Once we say ‘my car’ or ‘my iPhone’ or ‘my…` anything it becomes part of us in terms of how the mind reacts and perceives material physical objects.

If someone scratches our car or we crack the screen on our phone it is felt the same as if the attack was on us, like we wear scratched or injured. The mind brings pain and suffering.

Our everyday ‘consciousness’, which in reality isn’t consciousness but is a mind dominated dreamlike state, constantly in thought, has no energy for the background, which is always there and is peaceful. The mind is concerned with its mental objects, our thoughts, and our possessions, physical objects.

We rarely have a consciousness of the background, for example, a ticking clock, the crunch of the gravel as we walk, a bird singing, a car passing, someone singing, the music that is playing and so on. The mind and its fragile ego are too worried about the car being scratched or the fact that some other minor thing has happened, to even notice or give energy to the background. We completely miss it, unaware of its existence.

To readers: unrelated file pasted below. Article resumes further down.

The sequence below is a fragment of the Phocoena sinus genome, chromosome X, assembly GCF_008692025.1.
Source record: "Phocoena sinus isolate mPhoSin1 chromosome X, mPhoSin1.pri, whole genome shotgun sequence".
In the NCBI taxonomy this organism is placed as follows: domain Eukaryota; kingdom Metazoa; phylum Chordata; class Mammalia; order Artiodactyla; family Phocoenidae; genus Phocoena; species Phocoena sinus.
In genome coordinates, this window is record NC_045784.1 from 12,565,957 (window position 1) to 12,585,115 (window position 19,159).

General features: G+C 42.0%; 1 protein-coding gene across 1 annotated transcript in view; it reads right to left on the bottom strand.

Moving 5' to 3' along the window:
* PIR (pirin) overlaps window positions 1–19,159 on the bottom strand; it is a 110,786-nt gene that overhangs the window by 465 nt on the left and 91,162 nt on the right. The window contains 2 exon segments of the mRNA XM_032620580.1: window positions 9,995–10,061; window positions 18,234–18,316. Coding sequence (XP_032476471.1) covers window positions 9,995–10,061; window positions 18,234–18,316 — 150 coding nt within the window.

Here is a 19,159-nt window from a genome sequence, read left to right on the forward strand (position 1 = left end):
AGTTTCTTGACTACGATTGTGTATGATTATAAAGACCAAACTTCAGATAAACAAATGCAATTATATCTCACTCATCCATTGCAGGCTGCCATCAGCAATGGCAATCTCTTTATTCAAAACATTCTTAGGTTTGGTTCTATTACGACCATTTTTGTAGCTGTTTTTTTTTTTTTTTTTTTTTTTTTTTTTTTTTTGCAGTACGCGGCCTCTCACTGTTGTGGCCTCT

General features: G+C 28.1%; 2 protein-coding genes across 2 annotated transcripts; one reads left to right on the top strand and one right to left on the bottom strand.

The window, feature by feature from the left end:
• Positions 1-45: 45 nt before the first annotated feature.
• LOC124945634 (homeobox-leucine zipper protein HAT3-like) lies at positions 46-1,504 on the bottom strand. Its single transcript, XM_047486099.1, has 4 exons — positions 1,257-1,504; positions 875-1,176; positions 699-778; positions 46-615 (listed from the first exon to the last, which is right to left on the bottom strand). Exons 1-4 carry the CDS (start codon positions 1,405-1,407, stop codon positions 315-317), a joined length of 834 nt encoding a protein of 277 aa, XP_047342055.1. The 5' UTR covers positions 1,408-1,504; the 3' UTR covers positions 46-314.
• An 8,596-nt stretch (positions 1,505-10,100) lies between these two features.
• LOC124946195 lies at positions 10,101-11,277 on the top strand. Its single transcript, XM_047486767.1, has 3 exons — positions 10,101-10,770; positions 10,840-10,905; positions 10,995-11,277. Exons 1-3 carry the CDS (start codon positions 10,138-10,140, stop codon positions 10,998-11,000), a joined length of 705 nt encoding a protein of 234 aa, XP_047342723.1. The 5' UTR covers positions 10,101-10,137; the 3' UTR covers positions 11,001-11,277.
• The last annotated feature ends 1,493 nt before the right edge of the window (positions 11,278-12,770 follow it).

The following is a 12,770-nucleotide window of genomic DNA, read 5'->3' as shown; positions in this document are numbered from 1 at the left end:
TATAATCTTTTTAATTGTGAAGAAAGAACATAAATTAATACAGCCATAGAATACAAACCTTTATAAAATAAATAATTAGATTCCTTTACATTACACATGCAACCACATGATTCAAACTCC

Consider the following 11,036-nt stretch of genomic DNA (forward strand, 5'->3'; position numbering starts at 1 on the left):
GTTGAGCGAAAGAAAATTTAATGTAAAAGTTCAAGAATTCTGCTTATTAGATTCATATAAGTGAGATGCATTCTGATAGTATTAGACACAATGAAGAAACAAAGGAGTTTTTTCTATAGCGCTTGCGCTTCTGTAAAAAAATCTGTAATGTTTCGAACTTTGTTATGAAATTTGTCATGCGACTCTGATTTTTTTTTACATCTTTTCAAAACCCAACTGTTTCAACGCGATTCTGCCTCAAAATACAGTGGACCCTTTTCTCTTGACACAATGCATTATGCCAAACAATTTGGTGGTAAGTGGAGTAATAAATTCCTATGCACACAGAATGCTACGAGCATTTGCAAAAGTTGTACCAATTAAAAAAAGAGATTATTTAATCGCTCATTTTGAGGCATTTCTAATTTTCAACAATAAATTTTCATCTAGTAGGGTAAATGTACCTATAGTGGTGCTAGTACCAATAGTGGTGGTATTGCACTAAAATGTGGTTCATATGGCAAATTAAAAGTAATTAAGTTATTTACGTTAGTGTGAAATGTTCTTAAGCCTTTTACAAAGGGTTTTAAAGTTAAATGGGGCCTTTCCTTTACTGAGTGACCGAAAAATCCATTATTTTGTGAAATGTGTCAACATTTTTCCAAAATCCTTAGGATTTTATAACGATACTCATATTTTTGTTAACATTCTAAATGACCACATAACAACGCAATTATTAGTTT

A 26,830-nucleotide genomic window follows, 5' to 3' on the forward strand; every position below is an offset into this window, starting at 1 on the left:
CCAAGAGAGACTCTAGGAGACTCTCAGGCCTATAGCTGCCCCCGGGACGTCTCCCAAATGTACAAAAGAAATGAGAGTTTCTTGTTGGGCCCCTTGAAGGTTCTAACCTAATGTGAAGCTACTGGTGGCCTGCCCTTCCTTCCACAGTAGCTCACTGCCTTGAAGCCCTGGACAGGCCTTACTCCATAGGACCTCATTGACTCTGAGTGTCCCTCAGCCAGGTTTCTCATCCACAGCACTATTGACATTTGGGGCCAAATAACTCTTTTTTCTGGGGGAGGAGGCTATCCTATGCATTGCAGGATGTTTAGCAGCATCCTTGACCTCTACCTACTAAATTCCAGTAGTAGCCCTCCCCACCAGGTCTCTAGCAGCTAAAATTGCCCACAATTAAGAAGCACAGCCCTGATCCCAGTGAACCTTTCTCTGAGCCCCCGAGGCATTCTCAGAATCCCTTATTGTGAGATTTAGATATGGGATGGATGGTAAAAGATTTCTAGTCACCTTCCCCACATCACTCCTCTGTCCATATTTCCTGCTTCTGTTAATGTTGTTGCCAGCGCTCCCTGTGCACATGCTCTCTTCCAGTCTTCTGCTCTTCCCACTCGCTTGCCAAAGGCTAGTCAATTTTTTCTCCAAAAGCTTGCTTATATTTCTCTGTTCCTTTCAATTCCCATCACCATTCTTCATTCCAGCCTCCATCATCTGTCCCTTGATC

True beauty and amazing things happen in the background, there is calm, peace and stillness there, away from the suffering that objects bring us. Yet we will often spend our whole lives only being aware of objects mental or physical unless we choose to become truly aware of the moment and all that is there.

2 thoughts on “Objects

  1. What you’ve just presented is the very reason why I love living in the country. I hear the train in the distance, sight unseen. I hear the one analog clock I have left occasionally ticking on the dining room wall. Going into town or the city, yes, is a bit different. Still, I love the surprise of sighting something new that I haven’t paid much mind to before. I suppose viewing the world as “ours” helps with that, giving me license to move the collective background into my foreground. Although better as a passenger rather than a driver, it still works. No matter, I notice.

    No, I want no scratches on my vehicle, which is why I look around at the positioning of all the other vehicles, making sure “we” all have ample space to coexist.

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